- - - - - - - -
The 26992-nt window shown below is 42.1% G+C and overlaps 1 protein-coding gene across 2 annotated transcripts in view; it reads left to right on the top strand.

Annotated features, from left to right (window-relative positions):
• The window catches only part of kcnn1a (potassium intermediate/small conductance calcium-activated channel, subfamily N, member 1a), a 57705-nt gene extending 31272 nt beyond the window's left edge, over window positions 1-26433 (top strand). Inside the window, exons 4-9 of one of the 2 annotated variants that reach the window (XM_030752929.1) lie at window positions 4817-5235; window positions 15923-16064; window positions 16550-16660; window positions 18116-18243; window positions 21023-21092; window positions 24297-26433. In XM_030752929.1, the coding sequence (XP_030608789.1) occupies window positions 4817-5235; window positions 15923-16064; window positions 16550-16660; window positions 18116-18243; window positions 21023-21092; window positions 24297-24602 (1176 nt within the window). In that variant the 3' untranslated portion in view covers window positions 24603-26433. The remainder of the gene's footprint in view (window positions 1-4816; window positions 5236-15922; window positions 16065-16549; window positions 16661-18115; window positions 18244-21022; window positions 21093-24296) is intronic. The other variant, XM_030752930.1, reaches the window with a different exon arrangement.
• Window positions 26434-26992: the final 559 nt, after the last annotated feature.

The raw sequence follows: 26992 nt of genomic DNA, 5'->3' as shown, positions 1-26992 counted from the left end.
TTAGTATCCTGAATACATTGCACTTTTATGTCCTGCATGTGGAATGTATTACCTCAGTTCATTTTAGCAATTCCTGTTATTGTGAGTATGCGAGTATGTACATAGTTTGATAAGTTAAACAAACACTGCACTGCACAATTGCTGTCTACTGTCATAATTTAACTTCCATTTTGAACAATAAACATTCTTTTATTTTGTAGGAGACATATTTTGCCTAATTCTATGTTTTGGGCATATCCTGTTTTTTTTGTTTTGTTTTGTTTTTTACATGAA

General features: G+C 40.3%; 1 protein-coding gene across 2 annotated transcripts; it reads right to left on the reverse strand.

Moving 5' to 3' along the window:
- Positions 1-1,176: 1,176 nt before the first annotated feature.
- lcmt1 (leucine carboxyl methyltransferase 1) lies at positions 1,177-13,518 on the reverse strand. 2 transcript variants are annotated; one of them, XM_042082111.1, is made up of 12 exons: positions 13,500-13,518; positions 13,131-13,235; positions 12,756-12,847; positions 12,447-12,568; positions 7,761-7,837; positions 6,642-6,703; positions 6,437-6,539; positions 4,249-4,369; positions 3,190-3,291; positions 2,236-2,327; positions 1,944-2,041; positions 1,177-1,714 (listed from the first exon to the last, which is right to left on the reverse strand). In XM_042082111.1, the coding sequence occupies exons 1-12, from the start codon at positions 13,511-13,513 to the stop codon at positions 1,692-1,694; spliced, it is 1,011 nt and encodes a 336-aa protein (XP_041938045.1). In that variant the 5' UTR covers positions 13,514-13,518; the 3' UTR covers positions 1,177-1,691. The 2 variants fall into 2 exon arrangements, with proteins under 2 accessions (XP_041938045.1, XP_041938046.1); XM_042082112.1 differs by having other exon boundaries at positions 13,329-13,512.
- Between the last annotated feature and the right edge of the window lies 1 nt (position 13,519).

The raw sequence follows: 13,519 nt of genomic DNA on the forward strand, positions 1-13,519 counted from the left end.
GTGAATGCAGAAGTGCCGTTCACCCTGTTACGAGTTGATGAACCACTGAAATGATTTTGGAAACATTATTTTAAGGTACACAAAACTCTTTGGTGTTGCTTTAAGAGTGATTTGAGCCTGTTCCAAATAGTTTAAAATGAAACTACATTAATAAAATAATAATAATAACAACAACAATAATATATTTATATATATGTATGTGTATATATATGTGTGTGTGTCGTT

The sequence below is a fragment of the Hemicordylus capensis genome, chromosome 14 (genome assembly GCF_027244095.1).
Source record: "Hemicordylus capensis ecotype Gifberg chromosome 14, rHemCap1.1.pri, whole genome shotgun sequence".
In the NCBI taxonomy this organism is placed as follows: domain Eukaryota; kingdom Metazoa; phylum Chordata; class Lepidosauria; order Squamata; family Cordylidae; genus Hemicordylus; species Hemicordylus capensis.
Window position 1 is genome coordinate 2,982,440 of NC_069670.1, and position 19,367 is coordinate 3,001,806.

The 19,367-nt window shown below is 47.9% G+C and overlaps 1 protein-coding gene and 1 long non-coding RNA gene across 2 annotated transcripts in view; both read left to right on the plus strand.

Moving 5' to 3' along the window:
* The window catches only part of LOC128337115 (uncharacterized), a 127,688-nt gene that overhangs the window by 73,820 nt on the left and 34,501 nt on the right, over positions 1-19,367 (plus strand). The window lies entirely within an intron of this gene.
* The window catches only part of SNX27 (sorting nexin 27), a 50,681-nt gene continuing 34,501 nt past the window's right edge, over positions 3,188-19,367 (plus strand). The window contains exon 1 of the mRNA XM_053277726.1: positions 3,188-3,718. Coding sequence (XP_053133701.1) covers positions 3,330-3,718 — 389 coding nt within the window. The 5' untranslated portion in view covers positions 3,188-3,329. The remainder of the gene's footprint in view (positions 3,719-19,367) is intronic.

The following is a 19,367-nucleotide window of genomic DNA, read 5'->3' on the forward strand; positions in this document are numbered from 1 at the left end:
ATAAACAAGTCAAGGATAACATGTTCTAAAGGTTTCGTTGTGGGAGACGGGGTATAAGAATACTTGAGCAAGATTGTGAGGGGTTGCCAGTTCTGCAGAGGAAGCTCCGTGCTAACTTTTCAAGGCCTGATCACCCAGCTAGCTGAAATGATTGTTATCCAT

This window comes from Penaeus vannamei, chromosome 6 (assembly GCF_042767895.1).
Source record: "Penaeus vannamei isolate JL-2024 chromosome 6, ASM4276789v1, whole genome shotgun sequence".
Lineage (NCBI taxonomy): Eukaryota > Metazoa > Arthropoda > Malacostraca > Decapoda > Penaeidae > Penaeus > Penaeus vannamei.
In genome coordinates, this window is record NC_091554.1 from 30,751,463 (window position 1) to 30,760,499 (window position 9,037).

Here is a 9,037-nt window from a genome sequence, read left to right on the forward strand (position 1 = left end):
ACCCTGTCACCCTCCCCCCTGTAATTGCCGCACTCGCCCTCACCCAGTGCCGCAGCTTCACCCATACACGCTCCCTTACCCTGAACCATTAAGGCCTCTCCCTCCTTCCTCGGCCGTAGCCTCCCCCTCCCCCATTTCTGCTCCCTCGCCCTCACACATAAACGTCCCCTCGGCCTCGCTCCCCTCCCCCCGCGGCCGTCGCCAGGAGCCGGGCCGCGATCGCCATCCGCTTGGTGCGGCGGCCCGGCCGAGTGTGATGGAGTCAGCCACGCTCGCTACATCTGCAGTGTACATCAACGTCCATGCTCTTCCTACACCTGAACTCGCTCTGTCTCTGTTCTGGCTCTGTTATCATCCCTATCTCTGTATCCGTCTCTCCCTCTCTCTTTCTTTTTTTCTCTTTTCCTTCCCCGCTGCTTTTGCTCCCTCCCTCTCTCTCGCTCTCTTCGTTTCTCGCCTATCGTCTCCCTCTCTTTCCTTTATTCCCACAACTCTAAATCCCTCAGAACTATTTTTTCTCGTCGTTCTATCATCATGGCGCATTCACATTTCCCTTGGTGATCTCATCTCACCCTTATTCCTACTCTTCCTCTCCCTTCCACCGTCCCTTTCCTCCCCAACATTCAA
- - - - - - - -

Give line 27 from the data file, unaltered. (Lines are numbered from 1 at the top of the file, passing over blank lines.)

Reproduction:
In genome coordinates, this window is record NC_091554.1 from 30,751,463 (window position 1) to 30,760,499 (window position 9,037).